Administered Under the Uniform Procedures Act (UPA)
Essential to protecting New York's air, water, mineral and biological resources are a system of permits under the Uniform Procedures Act (UPA), Article 70 of the Environmental Conservation Law (ECL). The UPA is intended to ensure a fair, timely and thorough review; eliminate inconsistent procedures; and encourage public participation. DEC's regulation for implementing the UPA is 6 NYCRR Part 621.
Also under authority of the UPA, DEC may issue General Permits to allow similar types of work not unique to a particular location. Such work may be the result of natural disasters or extraordinary weather, or for other activities that have been determined not to have a significant impact on the environment.
Use the links below under the permit categories for specific program information and guidance.
Or, select from the following items to:
Environmental Permit Categories
Waterways, Coastlines & Wetlands
- Protection of Waters Permits
- Coastal Erosion Management Permits
- Freshwater Wetlands Permits
- Tidal Wetlands Permits
- Wild, Scenic and Recreational Rivers Permits
Wastewater, Stormwater & Water Withdrawal
- General Permits
- Endangered/Threatened Species-Incidental Take
- Floating objects in navigable waters within the Adirondack Park
- Liquefied Natural Gas Facility Permit
Your Project or activity may require additional permits under other DEC programs.
For example, Protection of Waters permits are required for certain activities such as dredging or filling that take place in navigable waters or for activities that may result in disturbance to the bed or banks of protected streams. If the activity will require a permit from the Corps of Engineers, then a Section 401 Water Quality Certification by DEC may also be needed.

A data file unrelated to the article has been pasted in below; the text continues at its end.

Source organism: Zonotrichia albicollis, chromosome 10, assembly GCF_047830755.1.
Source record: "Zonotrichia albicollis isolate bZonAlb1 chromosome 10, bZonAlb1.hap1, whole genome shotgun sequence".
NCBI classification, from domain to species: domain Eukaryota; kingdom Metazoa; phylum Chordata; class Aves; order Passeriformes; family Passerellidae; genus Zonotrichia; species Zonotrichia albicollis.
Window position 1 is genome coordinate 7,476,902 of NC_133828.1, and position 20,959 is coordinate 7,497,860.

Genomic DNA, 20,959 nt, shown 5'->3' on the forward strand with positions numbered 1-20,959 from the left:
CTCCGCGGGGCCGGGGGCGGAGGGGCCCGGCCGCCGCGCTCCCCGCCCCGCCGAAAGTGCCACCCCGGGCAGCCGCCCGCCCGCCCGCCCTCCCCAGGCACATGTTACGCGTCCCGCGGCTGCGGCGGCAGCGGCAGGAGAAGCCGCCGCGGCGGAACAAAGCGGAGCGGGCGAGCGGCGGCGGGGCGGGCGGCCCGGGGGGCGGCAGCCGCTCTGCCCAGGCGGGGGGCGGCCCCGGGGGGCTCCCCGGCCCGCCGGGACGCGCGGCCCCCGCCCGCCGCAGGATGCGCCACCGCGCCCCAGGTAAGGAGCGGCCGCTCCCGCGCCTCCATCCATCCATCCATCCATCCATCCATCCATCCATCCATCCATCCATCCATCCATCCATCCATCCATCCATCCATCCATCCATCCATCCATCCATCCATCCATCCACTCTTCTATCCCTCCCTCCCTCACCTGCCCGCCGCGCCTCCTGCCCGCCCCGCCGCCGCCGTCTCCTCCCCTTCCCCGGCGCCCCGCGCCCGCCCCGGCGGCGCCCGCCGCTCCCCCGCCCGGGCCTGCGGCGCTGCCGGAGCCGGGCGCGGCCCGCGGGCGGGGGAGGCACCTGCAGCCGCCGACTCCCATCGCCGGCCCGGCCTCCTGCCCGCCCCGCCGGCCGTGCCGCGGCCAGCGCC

Freshwater Wetlands permits are required for areas designated on the freshwater wetlands maps. In many cases, these areas are near tidal wetlands, and their adjacent areas may overlap. Coastal Erosion Hazard Area permits are required along sensitive shorelines in structural hazard areas or natural protective feature areas, which are indicated on Coastal Erosion Hazard Area Maps.
Unsure? Contact the Department!
If you are not sure whether your project requires more than one permit, contact the Regional Permit Administrator for the county where the project is located.
Submit all materials required for all permit applications at the same time to allow simultaneous review of the entire project. Project review may not commence until these materials are received.
State Environmental Quality Review Act (SEQR)
Your Project or Activity Will Require a Determination Under The State Environmental Quality Review Act (SEQR).
State Historic Preservation Act (SHPA)
In accordance with the State Historic Preservation Act (SHPA), DEC must evaluate whether or not a project may have an impact on historical structures or archaeological sites. If your application packet includes a Structural Archaeological Assessment Form (SAAF), please fill out the form according to its instructions. In some cases, a cultural resource survey, including a field study of archaeological or historic features may be needed.